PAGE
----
Home Charging Costs

Written by Larry Thompson For home charging a simple formula is to multiply the battery capacity in kilowatt (kW) times the cost per kW hour.   For example:  A Tesla Model 3 Long Range model has a driving range of 310 miles and a battery capacity of approximately 75kW.  In Connecticut, using a sample residential rate of $.185, to charge a Tesla Model 3, assuming a 10% buffer is left, 75kW x $0.185 = $12.48. Learn more Connecticut has some of the highest electricity rates in the country.  A more representative average US cost is $0.10/kW to $0.12/kW. Some local municipalities have installed free public charging stations, usually of Level 2 capacity.  However most public charging stations are fee based where the fees can vary significantly. You can find the cost of each station by using the app for the charging station (e.g. www.electrifyAmerica.com) or an app that supports multiple charging stations (e.g. www.PlugShare.com) We can compare the cost of driving a BEV to an internal combustion car as follows: A 2020 Tesla Model 3 Long Range model has a range of 310 miles per charge.  Dividing the electricity cost of $10.40 by the range of 310 miles equals an electricity cost of $0.033 cents per mile. A 2020 BMW 3 Series gets approximately 26 city, 36 highway and 30 combined miles per gallon of gas.  A gallon of premium gasoline costs approximately $3.19. Therefore $3.19 / 30 mpg equals a gasoline cost of $0.11 per mile.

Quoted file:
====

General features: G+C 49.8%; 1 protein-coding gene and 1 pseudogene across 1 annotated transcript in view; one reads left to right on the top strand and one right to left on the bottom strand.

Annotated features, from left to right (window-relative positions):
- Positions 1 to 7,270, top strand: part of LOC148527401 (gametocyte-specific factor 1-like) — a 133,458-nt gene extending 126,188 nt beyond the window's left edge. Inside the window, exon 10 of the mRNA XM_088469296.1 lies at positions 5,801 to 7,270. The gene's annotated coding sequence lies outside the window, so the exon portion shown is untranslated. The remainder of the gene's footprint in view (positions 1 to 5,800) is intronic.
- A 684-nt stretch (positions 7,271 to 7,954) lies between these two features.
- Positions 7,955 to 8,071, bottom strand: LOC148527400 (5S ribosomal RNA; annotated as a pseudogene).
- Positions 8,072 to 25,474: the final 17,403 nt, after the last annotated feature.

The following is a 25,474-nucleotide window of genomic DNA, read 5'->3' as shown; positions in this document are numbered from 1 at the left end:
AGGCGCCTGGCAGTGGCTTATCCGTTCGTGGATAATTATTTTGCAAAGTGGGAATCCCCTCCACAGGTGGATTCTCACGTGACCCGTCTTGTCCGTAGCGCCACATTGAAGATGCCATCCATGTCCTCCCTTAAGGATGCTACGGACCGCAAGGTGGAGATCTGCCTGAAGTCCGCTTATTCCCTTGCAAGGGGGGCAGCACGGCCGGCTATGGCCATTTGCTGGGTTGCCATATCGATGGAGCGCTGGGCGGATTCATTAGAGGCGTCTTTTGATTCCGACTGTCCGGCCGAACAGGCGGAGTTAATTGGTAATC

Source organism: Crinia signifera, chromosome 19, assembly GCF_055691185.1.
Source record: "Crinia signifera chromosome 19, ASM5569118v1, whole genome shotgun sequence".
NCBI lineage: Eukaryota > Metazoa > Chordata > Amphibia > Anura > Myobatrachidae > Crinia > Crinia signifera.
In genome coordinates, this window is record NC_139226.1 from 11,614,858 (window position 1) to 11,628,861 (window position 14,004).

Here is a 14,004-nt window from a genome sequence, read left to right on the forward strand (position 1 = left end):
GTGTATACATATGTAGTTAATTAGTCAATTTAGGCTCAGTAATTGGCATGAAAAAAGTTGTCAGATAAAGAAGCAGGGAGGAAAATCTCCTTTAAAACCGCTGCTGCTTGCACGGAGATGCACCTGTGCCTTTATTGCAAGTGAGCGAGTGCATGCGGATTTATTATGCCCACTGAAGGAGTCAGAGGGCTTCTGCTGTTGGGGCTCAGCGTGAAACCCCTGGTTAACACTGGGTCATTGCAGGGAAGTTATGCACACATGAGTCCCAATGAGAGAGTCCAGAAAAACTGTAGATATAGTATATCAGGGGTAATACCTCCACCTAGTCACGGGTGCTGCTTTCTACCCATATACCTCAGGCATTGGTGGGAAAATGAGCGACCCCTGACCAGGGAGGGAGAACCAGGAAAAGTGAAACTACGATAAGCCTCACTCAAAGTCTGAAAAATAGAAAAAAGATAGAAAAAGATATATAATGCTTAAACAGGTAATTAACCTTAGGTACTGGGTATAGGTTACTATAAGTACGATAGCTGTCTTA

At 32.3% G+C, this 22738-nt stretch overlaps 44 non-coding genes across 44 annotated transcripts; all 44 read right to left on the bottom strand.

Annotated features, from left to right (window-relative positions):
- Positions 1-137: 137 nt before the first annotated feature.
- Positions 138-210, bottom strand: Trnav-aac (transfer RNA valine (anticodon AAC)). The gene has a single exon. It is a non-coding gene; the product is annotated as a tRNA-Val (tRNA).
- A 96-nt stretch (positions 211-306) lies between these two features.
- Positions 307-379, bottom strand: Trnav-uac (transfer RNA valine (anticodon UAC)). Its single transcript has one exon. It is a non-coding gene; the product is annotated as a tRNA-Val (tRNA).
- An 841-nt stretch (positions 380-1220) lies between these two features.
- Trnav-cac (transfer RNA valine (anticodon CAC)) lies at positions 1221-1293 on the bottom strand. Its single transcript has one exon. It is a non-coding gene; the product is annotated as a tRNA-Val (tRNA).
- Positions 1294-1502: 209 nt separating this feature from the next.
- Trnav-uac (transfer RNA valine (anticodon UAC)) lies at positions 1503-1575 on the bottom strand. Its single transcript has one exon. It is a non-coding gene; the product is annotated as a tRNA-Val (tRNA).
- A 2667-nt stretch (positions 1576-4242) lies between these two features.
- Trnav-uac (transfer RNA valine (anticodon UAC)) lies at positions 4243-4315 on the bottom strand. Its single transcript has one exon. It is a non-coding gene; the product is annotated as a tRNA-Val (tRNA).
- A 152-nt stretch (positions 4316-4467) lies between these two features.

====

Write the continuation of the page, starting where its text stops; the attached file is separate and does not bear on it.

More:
Category: Charging an EV
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